Rice Lake State Park is an area as rich with history as with beauty. Where American Indians once harvested wild rice to sustain themselves and their families, now visitors can immerse themselves in the splendor of nature. Read on to learn more about this lovely state park!
How to Get to Rice Lake State Park
Visitors approaching from the southern border of Minnesota or from the north—such as near the Minneapolis/St. Paul area—will find that taking Interstate 35 is likely the most straightforward option to reach the park.
Meanwhile, for folks traveling east to west across the state, the best bet for a hassle-free approach to Rice Lake State Park is via Interstate 90.
It’s always recommended that travelers rely on an up-to-date map or GPS when planning a trip to Rice Lake State Park. This will ensure you are aware of any current traffic issues, road closures, or other potential travel hang-ups at the time of your visit.
When Is the Best Time to Visit Rice Lake State Park?
Rice Lake State Park has something to offer in any season. However, there are definitely a few qualities that set Rice Lake State Park apart at certain times of the year. Folks who are real lovers of wildlife and natural beauty may find they get the most out of visiting the park in the spring and autumn seasons.
Being an established, generational wetland area fringed with copious woods, Rice Lake State Park is an ideal location for both spring and fall avian migration.
Couple that with the resplendent array of fiery fall foliage and the blankets of wildflowers that have been the main attraction for many a photographer throughout the years, and it’s really no wonder why the “in-between” seasons hold the most appeal overall at Rice Lake!
Where to Stay at Rice Lake State Park
Best Camping Spots
Before reserving your campsite, you should be aware that all campsites (except for the group camp) have a limit of 6 campers and 1 shelter total unless otherwise approved by the park.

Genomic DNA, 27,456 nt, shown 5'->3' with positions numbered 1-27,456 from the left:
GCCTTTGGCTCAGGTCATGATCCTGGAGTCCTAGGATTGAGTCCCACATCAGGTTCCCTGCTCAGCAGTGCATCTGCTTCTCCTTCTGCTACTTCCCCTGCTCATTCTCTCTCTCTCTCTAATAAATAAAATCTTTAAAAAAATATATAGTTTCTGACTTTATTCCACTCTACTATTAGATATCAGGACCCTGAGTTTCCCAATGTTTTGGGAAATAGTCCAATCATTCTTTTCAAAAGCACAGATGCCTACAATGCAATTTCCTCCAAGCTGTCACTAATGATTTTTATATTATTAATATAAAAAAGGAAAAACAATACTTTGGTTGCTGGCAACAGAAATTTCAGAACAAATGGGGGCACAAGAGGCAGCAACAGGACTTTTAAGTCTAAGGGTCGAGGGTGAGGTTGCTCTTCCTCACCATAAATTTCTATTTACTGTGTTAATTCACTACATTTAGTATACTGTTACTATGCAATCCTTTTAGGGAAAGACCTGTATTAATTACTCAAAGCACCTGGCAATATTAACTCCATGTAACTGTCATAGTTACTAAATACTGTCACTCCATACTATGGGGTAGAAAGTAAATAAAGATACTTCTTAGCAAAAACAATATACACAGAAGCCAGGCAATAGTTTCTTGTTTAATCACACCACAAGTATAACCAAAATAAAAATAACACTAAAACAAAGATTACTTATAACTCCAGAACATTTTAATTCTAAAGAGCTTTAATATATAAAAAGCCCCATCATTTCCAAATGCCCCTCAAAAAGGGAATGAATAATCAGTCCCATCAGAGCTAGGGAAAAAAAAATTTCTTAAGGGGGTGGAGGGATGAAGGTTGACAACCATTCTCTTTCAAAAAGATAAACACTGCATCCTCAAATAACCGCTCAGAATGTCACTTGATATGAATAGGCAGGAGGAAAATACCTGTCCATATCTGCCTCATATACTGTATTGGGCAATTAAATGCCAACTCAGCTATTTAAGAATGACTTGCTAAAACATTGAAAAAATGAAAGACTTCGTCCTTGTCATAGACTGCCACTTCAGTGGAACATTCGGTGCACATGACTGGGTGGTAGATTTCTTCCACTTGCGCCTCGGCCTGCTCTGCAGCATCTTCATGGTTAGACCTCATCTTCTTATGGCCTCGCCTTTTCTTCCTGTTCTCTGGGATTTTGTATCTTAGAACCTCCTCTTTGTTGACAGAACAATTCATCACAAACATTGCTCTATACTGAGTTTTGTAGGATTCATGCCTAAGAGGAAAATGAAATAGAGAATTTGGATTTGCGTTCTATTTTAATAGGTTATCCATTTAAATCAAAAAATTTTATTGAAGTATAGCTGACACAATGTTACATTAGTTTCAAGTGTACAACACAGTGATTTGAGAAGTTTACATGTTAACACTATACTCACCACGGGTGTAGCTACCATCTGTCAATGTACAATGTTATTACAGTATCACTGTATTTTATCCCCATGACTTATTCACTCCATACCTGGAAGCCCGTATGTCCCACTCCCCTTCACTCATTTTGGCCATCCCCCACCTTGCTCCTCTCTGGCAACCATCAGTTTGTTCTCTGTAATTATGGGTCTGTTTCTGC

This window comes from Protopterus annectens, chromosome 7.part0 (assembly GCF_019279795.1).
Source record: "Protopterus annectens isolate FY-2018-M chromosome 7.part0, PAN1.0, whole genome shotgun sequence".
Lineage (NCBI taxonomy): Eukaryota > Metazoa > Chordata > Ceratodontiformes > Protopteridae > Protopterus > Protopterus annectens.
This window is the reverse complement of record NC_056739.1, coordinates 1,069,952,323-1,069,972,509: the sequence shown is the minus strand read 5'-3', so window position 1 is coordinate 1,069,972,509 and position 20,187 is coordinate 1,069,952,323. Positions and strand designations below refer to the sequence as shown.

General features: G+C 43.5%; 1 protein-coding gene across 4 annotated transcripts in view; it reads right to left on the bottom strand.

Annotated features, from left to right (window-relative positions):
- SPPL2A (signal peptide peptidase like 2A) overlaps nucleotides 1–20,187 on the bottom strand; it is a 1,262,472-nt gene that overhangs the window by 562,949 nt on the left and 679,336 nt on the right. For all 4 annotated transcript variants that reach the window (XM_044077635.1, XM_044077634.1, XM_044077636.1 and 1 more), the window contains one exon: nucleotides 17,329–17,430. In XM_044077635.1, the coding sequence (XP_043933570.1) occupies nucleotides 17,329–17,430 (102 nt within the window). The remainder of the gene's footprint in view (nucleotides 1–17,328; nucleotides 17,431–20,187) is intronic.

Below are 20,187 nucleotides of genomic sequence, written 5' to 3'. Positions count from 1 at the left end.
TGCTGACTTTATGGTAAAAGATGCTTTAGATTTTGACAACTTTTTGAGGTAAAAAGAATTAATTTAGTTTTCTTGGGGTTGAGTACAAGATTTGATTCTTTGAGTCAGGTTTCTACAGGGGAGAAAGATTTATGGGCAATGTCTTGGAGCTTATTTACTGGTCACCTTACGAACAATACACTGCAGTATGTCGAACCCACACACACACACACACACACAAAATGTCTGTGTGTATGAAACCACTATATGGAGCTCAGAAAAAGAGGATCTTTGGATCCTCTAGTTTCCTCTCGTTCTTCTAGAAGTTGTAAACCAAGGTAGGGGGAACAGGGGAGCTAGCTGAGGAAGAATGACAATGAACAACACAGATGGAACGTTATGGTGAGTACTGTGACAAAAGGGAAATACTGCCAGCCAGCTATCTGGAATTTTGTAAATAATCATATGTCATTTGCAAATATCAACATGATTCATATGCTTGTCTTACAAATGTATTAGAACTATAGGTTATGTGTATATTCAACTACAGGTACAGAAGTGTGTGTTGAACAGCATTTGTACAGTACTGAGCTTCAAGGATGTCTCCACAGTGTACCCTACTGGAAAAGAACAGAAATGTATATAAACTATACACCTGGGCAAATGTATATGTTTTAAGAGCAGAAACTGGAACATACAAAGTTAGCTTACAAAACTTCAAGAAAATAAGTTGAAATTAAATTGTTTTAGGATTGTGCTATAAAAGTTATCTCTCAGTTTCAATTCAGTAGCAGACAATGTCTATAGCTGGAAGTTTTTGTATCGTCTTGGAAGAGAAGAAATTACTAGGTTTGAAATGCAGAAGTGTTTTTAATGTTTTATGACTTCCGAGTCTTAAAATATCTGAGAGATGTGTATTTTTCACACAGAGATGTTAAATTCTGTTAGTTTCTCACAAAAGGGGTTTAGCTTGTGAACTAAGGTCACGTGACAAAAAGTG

Many of these campsites can also accommodate hammocks and other items attached to trees. Provided they are attached to trees on your own site, which are at least 12 inches in diameter, and they are attached with web straps at least 1 inch wide, with only one hammock per two trees.
Be sure to verify your site can accommodate this before making your reservation!
This state park offers a two-loop main campground varying from open to wooded spots, with 40 drive-in, and back-in sites, where the roads are all one-way. There are also 18 electric sites, all located in the campground’s “B” loop, offering 50-amp service with a couple of additional 20- and 30-amp outlets.
The RV length limit at the campground is between 35-55 feet, measured from the front of the vehicle towing to the rear of the vehicle that’s being towed. There is also an overflow parking lot for any tow vehicles that don’t fit within the spur.
Of these various campsites, 3 are wheelchair accessible, with hard-packed gravel covering the whole of each site. 2 of these accessible sites are electric, and 1 is not.
Campers also have their pick of the 5 walk-in and 4 cart-in sites, with a shared cart provided for the latter. These sites are rustic, with no showers and only vault toilets, and they lie about 25 to 100 yards from the parking lot. Cart-in sites all offer a prestigious view of Rice Lake.
For visitors seeking a bit more of a solitary camping experience, you have the option of one of the 4 canoe sites located across the lake. These, too, are rustic, without showers or potable water, but they all have that same gorgeous lakeview scenery.
You have the option of renting a canoe if you are unable to bring your own, but you will need to confirm canoe availability at least two days before your intended arrival date.